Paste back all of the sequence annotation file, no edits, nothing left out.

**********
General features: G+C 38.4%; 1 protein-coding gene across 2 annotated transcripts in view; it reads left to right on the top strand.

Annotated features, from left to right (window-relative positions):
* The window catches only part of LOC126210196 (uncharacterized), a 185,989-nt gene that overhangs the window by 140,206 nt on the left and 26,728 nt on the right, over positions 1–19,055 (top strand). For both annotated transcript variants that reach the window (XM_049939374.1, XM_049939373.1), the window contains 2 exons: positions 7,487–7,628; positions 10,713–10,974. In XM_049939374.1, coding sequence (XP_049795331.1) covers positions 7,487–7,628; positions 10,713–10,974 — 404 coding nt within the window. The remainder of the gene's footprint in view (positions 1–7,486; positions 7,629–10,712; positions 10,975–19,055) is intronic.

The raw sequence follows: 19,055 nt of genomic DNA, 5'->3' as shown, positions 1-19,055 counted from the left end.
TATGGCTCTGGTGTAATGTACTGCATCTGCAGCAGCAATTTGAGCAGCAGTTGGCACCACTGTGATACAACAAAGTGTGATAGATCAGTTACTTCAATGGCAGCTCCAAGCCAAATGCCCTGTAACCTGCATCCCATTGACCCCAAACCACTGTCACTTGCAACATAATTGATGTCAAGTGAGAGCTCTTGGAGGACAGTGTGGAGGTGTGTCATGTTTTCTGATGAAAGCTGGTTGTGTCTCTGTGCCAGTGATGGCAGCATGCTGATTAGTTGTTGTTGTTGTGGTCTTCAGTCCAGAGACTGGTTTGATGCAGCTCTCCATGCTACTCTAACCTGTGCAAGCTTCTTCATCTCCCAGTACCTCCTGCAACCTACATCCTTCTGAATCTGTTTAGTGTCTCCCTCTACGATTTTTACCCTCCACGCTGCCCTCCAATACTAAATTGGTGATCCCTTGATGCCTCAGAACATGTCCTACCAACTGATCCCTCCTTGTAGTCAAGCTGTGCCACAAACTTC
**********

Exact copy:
General features: G+C 38.4%; 1 protein-coding gene across 2 annotated transcripts in view; it reads left to right on the top strand.

Annotated features, from left to right (window-relative positions):
* The window catches only part of LOC126210196 (uncharacterized), a 185,989-nt gene that overhangs the window by 140,206 nt on the left and 26,728 nt on the right, over positions 1–19,055 (top strand). For both annotated transcript variants that reach the window (XM_049939374.1, XM_049939373.1), the window contains 2 exons: positions 7,487–7,628; positions 10,713–10,974. In XM_049939374.1, coding sequence (XP_049795331.1) covers positions 7,487–7,628; positions 10,713–10,974 — 404 coding nt within the window. The remainder of the gene's footprint in view (positions 1–7,486; positions 7,629–10,712; positions 10,975–19,055) is intronic.

The raw sequence follows: 19,055 nt of genomic DNA, 5'->3' as shown, positions 1-19,055 counted from the left end.
TATGGCTCTGGTGTAATGTACTGCATCTGCAGCAGCAATTTGAGCAGCAGTTGGCACCACTGTGATACAACAAAGTGTGATAGATCAGTTACTTCAATGGCAGCTCCAAGCCAAATGCCCTGTAACCTGCATCCCATTGACCCCAAACCACTGTCACTTGCAACATAATTGATGTCAAGTGAGAGCTCTTGGAGGACAGTGTGGAGGTGTGTCATGTTTTCTGATGAAAGCTGGTTGTGTCTCTGTGCCAGTGATGGCAGCATGCTGATTAGTTGTTGTTGTTGTGGTCTTCAGTCCAGAGACTGGTTTGATGCAGCTCTCCATGCTACTCTAACCTGTGCAAGCTTCTTCATCTCCCAGTACCTCCTGCAACCTACATCCTTCTGAATCTGTTTAGTGTCTCCCTCTACGATTTTTACCCTCCACGCTGCCCTCCAATACTAAATTGGTGATCCCTTGATGCCTCAGAACATGTCCTACCAACTGATCCCTCCTTGTAGTCAAGCTGTGCCACAAACTTC